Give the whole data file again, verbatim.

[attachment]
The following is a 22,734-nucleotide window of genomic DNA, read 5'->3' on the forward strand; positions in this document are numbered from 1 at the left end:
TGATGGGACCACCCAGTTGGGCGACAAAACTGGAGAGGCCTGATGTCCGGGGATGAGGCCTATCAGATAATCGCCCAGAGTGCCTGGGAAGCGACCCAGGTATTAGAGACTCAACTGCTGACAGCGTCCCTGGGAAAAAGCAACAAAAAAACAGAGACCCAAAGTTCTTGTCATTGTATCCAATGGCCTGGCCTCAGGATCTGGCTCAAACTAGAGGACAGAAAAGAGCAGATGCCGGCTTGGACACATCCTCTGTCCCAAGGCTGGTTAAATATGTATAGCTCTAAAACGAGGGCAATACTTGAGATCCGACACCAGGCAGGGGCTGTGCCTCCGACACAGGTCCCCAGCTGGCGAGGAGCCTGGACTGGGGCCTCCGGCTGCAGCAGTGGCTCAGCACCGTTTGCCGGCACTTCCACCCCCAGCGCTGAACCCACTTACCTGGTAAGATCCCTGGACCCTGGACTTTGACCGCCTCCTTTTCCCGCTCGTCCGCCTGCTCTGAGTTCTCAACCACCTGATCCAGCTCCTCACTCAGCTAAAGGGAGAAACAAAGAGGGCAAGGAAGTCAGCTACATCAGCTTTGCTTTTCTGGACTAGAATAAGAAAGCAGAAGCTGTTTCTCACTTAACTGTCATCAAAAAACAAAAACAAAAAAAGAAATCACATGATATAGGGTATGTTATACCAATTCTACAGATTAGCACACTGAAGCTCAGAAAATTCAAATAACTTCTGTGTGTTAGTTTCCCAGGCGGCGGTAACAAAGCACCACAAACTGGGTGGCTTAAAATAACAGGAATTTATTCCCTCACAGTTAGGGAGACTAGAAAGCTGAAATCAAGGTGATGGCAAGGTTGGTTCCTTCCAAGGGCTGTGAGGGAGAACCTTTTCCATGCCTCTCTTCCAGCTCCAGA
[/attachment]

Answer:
The following is a 22,734-nucleotide window of genomic DNA, read 5'->3' on the forward strand; positions in this document are numbered from 1 at the left end:
TGATGGGACCACCCAGTTGGGCGACAAAACTGGAGAGGCCTGATGTCCGGGGATGAGGCCTATCAGATAATCGCCCAGAGTGCCTGGGAAGCGACCCAGGTATTAGAGACTCAACTGCTGACAGCGTCCCTGGGAAAAAGCAACAAAAAAACAGAGACCCAAAGTTCTTGTCATTGTATCCAATGGCCTGGCCTCAGGATCTGGCTCAAACTAGAGGACAGAAAAGAGCAGATGCCGGCTTGGACACATCCTCTGTCCCAAGGCTGGTTAAATATGTATAGCTCTAAAACGAGGGCAATACTTGAGATCCGACACCAGGCAGGGGCTGTGCCTCCGACACAGGTCCCCAGCTGGCGAGGAGCCTGGACTGGGGCCTCCGGCTGCAGCAGTGGCTCAGCACCGTTTGCCGGCACTTCCACCCCCAGCGCTGAACCCACTTACCTGGTAAGATCCCTGGACCCTGGACTTTGACCGCCTCCTTTTCCCGCTCGTCCGCCTGCTCTGAGTTCTCAACCACCTGATCCAGCTCCTCACTCAGCTAAAGGGAGAAACAAAGAGGGCAAGGAAGTCAGCTACATCAGCTTTGCTTTTCTGGACTAGAATAAGAAAGCAGAAGCTGTTTCTCACTTAACTGTCATCAAAAAACAAAAACAAAAAAAGAAATCACATGATATAGGGTATGTTATACCAATTCTACAGATTAGCACACTGAAGCTCAGAAAATTCAAATAACTTCTGTGTGTTAGTTTCCCAGGCGGCGGTAACAAAGCACCACAAACTGGGTGGCTTAAAATAACAGGAATTTATTCCCTCACAGTTAGGGAGACTAGAAAGCTGAAATCAAGGTGATGGCAAGGTTGGTTCCTTCCAAGGGCTGTGAGGGAGAACCTTTTCCATGCCTCTCTTCCAGCTCCAGA